"Stop fussing. Stop fussing?" Kowalski braced both hands on the table and inhaled deeply through his nose, holding it, probably for a count of ten. "Frase, you had a run-in with a polar bear!" he said loudly and clearly. "If it weren't for your wolf, you'd be lunch by now." He stopped and hung his head, his fingers twitching against the tabletop. Then he stood up, resting his weight on one hip. "Listen to me. Wolves and polar bears. How is this my life?"

Ray got the milk from the fridge. "One of the ladies in Stella's bookclub in Floria had her leg bitten off by an alligator."

Kowalski turned to him and pointed. "You see? You see? That's what I mean. This kind of thing does not happen in Chicago!"

"I don't know about with you, but when I was working with Fraser, plenty of weird stuff happened in Chicago." Ray shook his head, remembering. "Plenty."

Kowalski folded his arms. "Well, that's true." He considered. "Maybe location's got nothing to do with it. Maybe it's just a Fraser thing." He turned back to Fraser and pointed at him accusingly. "Crazy Mounties."

Fraser smiled. "Yes, Ray."

And that was Ray's answer, right there.



Dief sat up and whined pathetically. Kowalski, who had only just sat back down at the table, sprang up again as though he couldn't stay still. He started pacing the worn linoleum.

"Yes," Fraser told Dief. "You know I would have taken you there first if you hadn't insisted."

Dief twitched his ears, and Fraser nodded. "And I appreciate it, but don't think that means you won't be getting a full examination."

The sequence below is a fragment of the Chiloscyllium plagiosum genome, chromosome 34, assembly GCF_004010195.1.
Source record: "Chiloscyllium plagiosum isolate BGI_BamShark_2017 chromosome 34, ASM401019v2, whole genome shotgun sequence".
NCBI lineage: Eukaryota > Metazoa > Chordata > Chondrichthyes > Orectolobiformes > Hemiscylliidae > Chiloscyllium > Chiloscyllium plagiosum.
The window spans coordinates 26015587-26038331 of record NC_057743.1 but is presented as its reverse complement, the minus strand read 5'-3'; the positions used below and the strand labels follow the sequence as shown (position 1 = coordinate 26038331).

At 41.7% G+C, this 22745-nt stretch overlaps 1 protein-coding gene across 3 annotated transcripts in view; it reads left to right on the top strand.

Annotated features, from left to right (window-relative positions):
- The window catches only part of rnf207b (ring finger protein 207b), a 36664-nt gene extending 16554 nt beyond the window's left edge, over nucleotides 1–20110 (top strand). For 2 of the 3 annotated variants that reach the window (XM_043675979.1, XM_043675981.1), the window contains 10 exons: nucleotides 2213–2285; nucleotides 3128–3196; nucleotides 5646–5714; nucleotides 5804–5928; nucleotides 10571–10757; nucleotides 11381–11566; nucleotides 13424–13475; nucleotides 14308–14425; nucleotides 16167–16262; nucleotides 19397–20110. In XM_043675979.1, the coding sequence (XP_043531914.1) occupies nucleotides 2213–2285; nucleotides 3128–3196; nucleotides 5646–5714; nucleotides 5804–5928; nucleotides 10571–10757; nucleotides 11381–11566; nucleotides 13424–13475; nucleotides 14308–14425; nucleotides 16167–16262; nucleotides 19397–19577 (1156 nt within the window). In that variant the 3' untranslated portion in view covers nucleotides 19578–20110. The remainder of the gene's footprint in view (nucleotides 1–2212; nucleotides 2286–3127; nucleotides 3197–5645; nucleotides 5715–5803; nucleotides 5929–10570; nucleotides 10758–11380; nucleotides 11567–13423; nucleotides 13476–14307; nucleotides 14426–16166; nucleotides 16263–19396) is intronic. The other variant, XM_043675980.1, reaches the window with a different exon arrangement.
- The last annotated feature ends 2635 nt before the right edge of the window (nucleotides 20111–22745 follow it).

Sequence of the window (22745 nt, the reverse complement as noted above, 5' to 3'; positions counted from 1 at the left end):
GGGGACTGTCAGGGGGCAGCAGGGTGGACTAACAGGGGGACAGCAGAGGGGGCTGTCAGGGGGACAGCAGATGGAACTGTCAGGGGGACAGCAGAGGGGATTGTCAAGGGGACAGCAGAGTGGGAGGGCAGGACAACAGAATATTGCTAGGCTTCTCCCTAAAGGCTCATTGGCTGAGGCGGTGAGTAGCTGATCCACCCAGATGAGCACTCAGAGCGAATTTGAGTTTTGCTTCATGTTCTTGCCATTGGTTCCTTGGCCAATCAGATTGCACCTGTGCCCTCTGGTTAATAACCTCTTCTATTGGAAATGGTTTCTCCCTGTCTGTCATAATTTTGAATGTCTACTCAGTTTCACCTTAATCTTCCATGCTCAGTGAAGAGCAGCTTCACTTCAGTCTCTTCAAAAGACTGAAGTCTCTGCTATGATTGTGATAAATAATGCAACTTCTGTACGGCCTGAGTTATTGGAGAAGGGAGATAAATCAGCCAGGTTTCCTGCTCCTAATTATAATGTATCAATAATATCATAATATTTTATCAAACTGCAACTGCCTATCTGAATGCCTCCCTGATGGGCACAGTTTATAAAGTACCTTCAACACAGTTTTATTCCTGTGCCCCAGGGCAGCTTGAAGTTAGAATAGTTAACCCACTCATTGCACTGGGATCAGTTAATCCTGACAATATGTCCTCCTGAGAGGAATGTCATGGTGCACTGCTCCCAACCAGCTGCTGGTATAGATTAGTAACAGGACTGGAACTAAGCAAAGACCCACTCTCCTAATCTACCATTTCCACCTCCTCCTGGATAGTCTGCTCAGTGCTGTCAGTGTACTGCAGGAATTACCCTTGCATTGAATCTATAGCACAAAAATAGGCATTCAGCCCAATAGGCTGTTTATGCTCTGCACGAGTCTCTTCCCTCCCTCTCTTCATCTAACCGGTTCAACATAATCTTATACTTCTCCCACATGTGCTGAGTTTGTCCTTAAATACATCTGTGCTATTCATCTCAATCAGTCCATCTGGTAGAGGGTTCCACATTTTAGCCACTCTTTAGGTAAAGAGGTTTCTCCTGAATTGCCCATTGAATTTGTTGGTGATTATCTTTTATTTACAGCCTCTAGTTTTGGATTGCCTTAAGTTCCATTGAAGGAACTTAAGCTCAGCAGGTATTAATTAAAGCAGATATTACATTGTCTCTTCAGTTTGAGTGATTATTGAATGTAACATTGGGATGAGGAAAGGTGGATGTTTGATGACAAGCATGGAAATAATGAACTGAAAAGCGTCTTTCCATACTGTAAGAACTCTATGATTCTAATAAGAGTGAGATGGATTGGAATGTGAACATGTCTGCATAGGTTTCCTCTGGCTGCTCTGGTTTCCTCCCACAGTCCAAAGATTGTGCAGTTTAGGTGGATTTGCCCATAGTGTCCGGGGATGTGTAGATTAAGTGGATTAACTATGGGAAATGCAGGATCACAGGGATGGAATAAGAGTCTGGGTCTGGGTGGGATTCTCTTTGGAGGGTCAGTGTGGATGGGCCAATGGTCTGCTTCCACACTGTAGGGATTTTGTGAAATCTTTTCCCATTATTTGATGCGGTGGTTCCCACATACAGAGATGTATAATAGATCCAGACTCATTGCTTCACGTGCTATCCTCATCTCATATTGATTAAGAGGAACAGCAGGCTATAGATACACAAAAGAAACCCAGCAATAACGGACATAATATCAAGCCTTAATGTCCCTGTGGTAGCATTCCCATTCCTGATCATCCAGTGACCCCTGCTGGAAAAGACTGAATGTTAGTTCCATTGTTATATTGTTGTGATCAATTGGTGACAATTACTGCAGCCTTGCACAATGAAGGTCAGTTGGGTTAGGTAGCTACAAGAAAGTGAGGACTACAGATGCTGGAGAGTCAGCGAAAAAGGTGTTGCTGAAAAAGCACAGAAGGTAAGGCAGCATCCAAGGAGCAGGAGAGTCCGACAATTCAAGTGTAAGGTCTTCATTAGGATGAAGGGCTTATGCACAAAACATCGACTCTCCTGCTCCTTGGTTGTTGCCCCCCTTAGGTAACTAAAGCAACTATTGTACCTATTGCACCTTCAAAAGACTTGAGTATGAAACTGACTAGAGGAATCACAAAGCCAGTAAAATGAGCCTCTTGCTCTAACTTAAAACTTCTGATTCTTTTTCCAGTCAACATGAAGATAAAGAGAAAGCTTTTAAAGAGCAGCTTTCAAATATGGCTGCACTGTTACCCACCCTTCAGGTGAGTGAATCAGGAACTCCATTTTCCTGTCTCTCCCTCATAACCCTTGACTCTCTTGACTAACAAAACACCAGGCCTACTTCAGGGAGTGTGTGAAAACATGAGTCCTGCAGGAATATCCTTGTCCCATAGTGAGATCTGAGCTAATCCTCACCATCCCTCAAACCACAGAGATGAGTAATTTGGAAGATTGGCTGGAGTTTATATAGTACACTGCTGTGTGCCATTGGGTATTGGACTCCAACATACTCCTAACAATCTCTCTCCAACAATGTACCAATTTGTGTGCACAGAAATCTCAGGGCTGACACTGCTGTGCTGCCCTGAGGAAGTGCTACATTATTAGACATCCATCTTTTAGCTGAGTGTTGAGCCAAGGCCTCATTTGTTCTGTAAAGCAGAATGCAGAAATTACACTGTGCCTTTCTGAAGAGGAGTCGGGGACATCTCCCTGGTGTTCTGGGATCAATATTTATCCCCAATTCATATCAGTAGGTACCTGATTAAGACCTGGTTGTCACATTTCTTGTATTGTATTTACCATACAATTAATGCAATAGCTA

Dief groaned and lay down sulkily next to Fraser's chair, resting his head on his paws.

"He doesn't like having his temperature taken," Fraser explained to Ray across the teacups.

"Which me, personally, I do not get," said Kowalski. He came up behind Fraser and winked at Ray. "I'd have said that was the best part."

"Well, clearly it comes down to personal preference." Fraser somehow kept a straight face. "And even then—" He twisted to see Kowalski's face. "By Vera?"

Ray's face had heated up at the innuendo, but that made him grin.

"Okay, not by Vera," Kowalski admitted. "I don't play vets and wolves with just anyone." He smiled down at Fraser and squeezed his shoulders.

"Regardless, I should take him in." Fraser drained his teacup and got to his feet, swaying slightly. Ray reached out to steady him but Kowalski was already there, and Ray snatched his hand back and went to put his teacup in the sink.

"I'm coming too," Kowalski said. "I just got to call Janine and tell her to hold the fort till I get there."

"If you need an extra pair of hands—" Ray was prodded more by his conscience than any urgent desire to learn more about the pizza business. Kowalski didn't deserve the mess that was Ray and Fraser, and their feelings for each other after all this time.